Some family drama was spilling over from last year on my fiancée's side, and my family was beginning some of their own. My work wasn't going great and I was actively looking and planning an exit for spring/early summer.

Also, I was eagerly waiting for the new Bond film to come out in April.

I guess, like everyone else in the world, I had things I planned on doing that didn't get done. Some disappointments were big, others were small, and in some ways things weren't so bad. Staying at home more meant we saved more money, and thanks to the stimulus checks I was able to get out of debt quicker than expected.

As much as I was disappointed and annoyed with my job, I feel lucky that might job held out through the pandemic and I didn't lose hours or forced to take a pay cut.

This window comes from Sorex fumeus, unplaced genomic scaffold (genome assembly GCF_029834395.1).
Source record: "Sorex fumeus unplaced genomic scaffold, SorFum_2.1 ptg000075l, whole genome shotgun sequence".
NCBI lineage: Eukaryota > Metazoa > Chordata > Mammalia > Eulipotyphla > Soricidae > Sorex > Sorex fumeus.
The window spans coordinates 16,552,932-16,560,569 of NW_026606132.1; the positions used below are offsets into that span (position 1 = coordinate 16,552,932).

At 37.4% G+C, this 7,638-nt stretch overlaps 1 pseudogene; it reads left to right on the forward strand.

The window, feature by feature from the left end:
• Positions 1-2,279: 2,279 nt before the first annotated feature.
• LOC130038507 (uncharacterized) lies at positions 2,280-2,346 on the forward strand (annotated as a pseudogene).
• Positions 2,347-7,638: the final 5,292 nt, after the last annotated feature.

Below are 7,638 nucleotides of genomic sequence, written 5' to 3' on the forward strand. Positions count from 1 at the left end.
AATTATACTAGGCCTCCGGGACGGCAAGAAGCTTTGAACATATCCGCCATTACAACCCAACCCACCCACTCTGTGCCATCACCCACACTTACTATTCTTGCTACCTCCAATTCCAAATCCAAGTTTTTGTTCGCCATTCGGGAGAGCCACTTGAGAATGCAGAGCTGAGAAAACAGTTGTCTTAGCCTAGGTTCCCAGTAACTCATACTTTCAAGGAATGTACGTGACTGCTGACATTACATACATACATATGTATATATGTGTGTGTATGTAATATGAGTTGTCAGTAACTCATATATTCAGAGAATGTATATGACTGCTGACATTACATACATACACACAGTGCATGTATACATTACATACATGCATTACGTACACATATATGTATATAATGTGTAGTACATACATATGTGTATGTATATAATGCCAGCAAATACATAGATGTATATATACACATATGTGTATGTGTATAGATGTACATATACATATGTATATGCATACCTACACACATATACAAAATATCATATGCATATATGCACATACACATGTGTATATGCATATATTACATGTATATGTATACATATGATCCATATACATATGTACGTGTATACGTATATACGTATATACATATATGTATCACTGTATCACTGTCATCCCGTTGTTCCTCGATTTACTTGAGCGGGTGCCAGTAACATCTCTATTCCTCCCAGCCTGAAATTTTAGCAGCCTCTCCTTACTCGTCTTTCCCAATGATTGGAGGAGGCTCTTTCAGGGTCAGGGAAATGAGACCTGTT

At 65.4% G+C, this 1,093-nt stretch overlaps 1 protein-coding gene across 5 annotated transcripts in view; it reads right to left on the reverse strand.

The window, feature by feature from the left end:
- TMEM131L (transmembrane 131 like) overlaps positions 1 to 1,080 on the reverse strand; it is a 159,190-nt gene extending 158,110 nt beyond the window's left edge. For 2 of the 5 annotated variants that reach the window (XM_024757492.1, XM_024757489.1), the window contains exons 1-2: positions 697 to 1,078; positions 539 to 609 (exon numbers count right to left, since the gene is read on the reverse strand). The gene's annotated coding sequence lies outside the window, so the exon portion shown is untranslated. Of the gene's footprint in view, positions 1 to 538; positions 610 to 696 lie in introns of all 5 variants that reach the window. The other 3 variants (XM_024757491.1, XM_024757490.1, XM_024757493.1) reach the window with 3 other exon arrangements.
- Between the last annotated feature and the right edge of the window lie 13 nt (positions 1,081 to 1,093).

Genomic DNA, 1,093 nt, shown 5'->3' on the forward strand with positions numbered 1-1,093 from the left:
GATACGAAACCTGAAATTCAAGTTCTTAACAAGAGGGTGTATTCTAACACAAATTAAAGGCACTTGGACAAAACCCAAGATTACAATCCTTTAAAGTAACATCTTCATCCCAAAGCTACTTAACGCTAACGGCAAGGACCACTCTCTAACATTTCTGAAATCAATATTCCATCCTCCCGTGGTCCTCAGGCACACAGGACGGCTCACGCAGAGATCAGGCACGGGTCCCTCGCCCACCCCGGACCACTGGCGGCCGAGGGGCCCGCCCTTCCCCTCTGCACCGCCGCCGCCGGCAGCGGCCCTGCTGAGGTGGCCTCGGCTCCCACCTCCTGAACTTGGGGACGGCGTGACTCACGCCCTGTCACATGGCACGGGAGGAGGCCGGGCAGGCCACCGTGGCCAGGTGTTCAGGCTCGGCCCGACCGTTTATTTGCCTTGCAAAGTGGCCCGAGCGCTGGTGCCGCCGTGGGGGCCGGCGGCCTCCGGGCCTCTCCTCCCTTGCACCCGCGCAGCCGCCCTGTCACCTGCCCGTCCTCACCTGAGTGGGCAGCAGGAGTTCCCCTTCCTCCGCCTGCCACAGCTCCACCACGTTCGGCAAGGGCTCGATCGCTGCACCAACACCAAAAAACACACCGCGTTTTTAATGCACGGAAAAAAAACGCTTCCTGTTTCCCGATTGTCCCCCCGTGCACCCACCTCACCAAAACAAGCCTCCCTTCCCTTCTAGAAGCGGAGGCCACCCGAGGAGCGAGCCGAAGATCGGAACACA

I've been writing since early January, almost on a daily basis. Its been my favorite year blogging yet and the move to was a blessing. I now have found a community that I enjoy participating in and its nice to find likeminded folks who appreciate a good personal blog.

I'm not exactly what to expect in the next six months, so I suppose I'm just not expecting anything. I'm trying to take things day-by-day and be as happy as I can possibly be. I anticipate more family drama, more work conflict, and more pandemic stress, but honestly, I can't worry about that right now. I just need to breathe.


The Good

-I've stayed employed and paid off my debt. -I've hit a grove with my blogging that I'm happy with.

The Bad

-The relationship with my family has deteriorated. -Mentally I'm not where I want to be.

#100DaysToOffload 29/100 #Reflection

I used to save everything I wrote. In fact, I have a Word document with around 70% of what I blogged between 2005-2014 which is 803 pages and over 275,000 words.